Worried About Guns? Ban a Campus Musical :
After the Virginia Tech murders a year ago, Yale University banned the use of stage weapons in a student theatrical production — infuriating actors and educators who believed audience members could distinguish drama from real life. After a few days of ridicule, Yale backed down.
A year later, after another gun tragedy, college officials are still trying to figure out how to make their campuses safe — and theater still is a target. A student production of Assassins, the award-winning musical, was to have premiered Thursday night at Arkansas Tech University, but the administration banned it — and permitted a final dress rehearsal Wednesday night (so the cast could experience the play on which students have worked long hours) only on the condition that wooden stage guns were cut in half prior to the event and not used. Assassins is a musical in which the characters are the historic figures who have tried to kill a U.S. president.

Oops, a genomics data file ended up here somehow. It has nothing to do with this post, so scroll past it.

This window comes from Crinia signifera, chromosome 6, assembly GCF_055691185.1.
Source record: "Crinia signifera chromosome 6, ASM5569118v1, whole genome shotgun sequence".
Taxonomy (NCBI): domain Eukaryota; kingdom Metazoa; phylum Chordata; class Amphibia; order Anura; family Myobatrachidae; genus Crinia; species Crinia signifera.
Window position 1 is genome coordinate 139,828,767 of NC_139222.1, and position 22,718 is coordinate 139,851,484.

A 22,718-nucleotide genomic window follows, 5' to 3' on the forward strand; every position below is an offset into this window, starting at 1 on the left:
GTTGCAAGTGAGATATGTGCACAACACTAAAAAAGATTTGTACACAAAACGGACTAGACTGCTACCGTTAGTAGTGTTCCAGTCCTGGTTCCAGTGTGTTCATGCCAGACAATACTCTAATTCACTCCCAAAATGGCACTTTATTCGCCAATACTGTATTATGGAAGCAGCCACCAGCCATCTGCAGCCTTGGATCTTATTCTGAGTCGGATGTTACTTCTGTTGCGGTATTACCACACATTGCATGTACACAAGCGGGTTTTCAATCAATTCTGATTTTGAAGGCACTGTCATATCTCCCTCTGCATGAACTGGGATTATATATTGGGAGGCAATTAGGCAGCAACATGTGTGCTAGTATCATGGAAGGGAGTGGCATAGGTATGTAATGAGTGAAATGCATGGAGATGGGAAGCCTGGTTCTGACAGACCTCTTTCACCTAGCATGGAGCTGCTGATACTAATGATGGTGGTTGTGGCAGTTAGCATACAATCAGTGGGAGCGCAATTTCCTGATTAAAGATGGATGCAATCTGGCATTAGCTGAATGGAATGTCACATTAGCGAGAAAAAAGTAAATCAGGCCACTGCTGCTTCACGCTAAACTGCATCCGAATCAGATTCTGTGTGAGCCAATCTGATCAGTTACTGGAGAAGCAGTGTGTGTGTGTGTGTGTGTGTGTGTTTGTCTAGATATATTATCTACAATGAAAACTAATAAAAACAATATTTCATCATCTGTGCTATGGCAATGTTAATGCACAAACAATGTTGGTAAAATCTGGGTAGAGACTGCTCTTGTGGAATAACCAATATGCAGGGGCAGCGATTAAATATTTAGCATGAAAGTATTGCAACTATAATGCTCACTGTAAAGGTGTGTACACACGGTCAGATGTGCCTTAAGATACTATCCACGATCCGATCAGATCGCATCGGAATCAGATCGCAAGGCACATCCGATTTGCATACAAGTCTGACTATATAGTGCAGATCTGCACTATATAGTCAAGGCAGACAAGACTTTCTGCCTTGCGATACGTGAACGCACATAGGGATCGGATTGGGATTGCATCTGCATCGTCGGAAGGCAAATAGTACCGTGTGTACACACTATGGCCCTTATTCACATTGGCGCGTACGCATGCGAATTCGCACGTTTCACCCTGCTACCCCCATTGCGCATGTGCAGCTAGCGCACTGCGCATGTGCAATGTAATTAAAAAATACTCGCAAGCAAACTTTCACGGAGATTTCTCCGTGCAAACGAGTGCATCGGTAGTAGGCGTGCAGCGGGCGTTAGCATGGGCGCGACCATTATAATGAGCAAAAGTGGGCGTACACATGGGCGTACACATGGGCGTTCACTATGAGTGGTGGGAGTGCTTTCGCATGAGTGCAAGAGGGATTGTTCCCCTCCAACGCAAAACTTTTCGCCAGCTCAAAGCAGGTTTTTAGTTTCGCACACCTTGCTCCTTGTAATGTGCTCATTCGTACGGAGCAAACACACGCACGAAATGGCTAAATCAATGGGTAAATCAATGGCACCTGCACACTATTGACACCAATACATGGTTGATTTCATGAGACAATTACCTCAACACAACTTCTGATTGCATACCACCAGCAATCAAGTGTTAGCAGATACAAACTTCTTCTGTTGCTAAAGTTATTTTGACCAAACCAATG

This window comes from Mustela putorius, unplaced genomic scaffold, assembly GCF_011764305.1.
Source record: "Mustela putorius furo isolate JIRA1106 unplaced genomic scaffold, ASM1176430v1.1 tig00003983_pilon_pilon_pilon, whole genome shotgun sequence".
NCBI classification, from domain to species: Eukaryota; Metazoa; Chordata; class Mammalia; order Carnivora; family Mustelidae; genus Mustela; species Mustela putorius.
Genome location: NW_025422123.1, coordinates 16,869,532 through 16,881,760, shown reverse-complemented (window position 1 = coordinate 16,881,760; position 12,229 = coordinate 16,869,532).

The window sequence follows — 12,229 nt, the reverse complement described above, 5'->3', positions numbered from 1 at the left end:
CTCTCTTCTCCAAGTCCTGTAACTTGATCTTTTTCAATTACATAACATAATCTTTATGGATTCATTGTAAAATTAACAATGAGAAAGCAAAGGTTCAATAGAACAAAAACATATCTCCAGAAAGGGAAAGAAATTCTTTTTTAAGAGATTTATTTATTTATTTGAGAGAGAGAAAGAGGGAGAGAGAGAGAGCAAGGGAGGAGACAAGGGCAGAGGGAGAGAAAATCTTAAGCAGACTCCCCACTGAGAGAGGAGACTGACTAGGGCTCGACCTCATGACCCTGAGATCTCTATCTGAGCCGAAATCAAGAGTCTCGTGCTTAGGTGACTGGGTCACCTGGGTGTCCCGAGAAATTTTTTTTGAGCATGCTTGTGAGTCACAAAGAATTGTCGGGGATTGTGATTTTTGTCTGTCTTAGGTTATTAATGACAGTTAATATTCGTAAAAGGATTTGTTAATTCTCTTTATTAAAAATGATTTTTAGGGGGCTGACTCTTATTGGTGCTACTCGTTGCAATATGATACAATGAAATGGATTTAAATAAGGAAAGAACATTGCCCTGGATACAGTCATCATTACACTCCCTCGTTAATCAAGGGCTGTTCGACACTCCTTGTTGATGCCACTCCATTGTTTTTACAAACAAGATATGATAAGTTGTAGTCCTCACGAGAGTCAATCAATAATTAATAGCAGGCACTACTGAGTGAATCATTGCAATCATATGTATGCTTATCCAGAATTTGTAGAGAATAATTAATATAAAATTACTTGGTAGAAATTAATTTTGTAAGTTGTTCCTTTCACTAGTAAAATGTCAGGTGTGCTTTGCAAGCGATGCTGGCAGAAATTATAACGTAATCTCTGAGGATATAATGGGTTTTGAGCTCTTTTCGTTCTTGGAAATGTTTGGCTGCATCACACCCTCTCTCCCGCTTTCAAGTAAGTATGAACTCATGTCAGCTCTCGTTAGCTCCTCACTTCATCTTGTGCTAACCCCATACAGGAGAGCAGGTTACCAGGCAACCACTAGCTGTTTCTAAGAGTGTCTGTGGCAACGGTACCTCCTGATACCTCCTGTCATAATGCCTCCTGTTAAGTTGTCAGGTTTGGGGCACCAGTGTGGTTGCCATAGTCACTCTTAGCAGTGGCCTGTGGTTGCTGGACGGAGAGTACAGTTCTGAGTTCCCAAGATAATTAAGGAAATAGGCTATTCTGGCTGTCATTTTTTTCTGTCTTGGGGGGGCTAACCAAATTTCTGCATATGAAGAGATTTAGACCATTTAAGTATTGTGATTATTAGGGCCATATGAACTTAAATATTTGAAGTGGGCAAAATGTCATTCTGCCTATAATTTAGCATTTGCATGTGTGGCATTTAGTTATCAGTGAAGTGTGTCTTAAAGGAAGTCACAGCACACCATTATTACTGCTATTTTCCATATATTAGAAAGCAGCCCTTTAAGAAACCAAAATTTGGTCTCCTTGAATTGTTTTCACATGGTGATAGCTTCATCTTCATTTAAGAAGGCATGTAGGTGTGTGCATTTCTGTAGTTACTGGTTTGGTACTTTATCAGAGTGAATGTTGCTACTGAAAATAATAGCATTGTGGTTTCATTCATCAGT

Robert C. Brown, Arkansas Tech’s president, issued a statement explaining the decision as follows: “All of us have a healthy respect for the freedom of artistic expression that college theater represents, and all of us agree that out of respect for the families of those victims of the tragedies at Northern Illinois University and Virginia Tech, and from an abundance of caution, it is best at this time not to undertake a campus production that contains the portrayal of graphically violent scenes.”
While faculty members involved in the program declined to comment on their views, others said privately (citing fear of offending administrators) that they viewed the decision as an overreaction and one that sent the wrong message about theater, the role of art, and free expression. The local newspaper reported that the administration was so concerned about the production that reporters were barred from the dress rehearsal.